William Shakespeare

(26 April 1564 - 23 April 1616 / Warwickshire)

William Shakespeare Quotes

  • ''Yet who would have thought the old man to have had so much blood in him?''
    William Shakespeare (1564-1616), British dramatist, poet. Lady Macbeth, in Macbeth, act 5, sc. 1, l. 36-8 (1623). Of the murdered Duncan.
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  • ''Come not between the dragon and his wrath.''
    William Shakespeare (1564-1616), British dramatist, poet. Lear, in King Lear, act 1, sc. 1, l. 122.
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  • ''Had I but died an hour before this chance
    I had lived a blessed time; for from this instant
    There's nothing serious in mortality.
    All is but toys. Renown and grace is dead;
    The wine of life is drawn, and the mere lees
    Is left this vault to brag of.''
    William Shakespeare (1564-1616), British poet. Macbeth (II, iii). . . The Unabridged William Shakespeare, William George Clark and William Aldis Wright, eds. (1989) Running Press.
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  • ''Not yet old enough for a man, nor young enough for a boy; as a squash is before 'tis a peascod, or a codling when 'tis almost an apple. 'Tis with him in standing water between boy and man.''
    William Shakespeare (1564-1616), British dramatist, poet. Malvolio, in Twelfth Night, act 1, sc. 5, l. 156-9. Describing Cesario, Orsino's page (the disguised Viola); a squash was an unripe peapod; and a codling an unripe apple.
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  • ''We may outrun
    By violent swiftness that which we run at,
    And lose by over-running.''
    William Shakespeare (1564-1616), British dramatist, poet. Norfolk, in Henry VIII, act 1, sc. 1, l. 141-3. Varying the proverb, "make haste slowly" (Latin "festina lente").
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  • ''O, when mine eyes did see Olivia first,
    Methought she purged the air of pestilence;
    That instant was I turned into a hart,
    And my desires, like fell and cruel hounds,
    E'er since pursue me.''
    William Shakespeare (1564-1616), British dramatist, poet. Orsino, in Twelfth Night, act 1, sc. 1, l. 18-22. The image of Actaeon, transformed into a stag by Diana, lies behind these lines.
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  • ''Being fooled, by foolery thrive;
    There's place and means for every man alive.''
    William Shakespeare (1564-1616), British dramatist, poet. Parolles, in All's Well That Ends Well, act 4, sc. 3, l. 339. Shown up as a fool, he hopes to live by fooling others.
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  • ''Epicurean cooks
    Sharpen with cloyless sauce his appetite.''
    William Shakespeare (1564-1616), British dramatist, poet. Pompey, in Antony and Cleopatra, act 2, sc. 1, l. 24-5. Imagining Antony's luxurious idling in Egypt.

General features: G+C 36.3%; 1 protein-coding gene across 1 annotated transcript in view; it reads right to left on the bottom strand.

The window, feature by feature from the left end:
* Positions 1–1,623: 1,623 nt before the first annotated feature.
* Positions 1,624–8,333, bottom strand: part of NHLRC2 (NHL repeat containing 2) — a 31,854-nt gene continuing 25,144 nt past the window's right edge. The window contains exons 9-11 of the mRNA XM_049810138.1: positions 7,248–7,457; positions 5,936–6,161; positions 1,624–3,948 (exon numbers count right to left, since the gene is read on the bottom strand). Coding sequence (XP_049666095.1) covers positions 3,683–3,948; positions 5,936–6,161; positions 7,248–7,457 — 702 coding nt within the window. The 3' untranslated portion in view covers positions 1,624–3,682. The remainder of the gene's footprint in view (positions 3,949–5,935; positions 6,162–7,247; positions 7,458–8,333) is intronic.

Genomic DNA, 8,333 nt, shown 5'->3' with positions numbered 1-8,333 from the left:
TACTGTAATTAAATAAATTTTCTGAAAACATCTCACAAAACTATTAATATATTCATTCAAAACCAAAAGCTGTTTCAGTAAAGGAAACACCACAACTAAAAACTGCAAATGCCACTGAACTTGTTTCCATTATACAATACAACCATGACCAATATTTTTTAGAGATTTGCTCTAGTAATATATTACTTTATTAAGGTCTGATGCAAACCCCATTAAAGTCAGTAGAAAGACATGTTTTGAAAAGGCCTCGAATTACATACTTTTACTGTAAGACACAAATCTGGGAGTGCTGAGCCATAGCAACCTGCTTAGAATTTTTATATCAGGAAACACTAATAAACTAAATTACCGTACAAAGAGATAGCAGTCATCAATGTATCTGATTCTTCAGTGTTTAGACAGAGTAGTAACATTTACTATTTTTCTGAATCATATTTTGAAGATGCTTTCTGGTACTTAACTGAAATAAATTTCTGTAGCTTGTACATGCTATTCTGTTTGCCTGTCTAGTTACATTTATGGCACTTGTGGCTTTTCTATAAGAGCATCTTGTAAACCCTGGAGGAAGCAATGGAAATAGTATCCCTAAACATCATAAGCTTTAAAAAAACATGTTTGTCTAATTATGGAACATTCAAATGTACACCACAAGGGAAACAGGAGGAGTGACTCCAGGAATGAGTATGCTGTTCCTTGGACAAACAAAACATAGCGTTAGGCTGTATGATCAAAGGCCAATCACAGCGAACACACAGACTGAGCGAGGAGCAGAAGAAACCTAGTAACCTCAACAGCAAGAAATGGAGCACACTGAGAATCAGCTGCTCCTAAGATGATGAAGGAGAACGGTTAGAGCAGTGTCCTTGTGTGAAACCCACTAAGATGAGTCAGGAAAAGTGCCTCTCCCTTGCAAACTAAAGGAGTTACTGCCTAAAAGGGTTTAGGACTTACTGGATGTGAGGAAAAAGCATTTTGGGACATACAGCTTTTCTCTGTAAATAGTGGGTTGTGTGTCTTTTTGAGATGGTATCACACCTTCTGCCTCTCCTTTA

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  • ''O monstrous! but one half-penny-worth of bread to this
    intolerable deal of sack!''
    William Shakespeare (1564-1616), British dramatist, poet. Prince Henry, in Henry IV, Part 1, act 2, sc. 4, l. 540-1. Reading the tavern bill found in Falstaff's pocket.
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  • ''That island of England breeds very valiant creatures; their
    mastiffs are of unmatchable courage.''
    William Shakespeare (1564-1616), British dramatist, poet. Rambures, in Henry V, act 3, sc. 7, l. 140-2.
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Best Poem of William Shakespeare

Shall I Compare Thee To A Summer's Day? (Sonnet 18)

Shall I compare thee to a summer's day?
Thou art more lovely and more temperate.
Rough winds do shake the darling buds of May,
And summer's lease hath all too short a date.
Sometime too hot the eye of heaven shines,
And often is his gold complexion dimmed;
And every fair from fair sometime declines,
By chance, or nature's changing course, untrimmed;
But thy eternal summer shall not fade,
Nor lose possession of that fair thou ow'st,
Nor shall death brag thou wand'rest in his shade,
When in eternal lines to Time thou grow'st.
So long as men can breathe, or ...

Read the full of Shall I Compare Thee To A Summer's Day? (Sonnet 18)

Sonnet Li

Thus can my love excuse the slow offence
Of my dull bearer when from thee I speed:
From where thou art why should I haste me thence?
Till I return, of posting is no need.
O, what excuse will my poor beast then find,
When swift extremity can seem but slow?
Then should I spur, though mounted on the wind;
In winged speed no motion shall I know:
Then can no horse with my desire keep pace;

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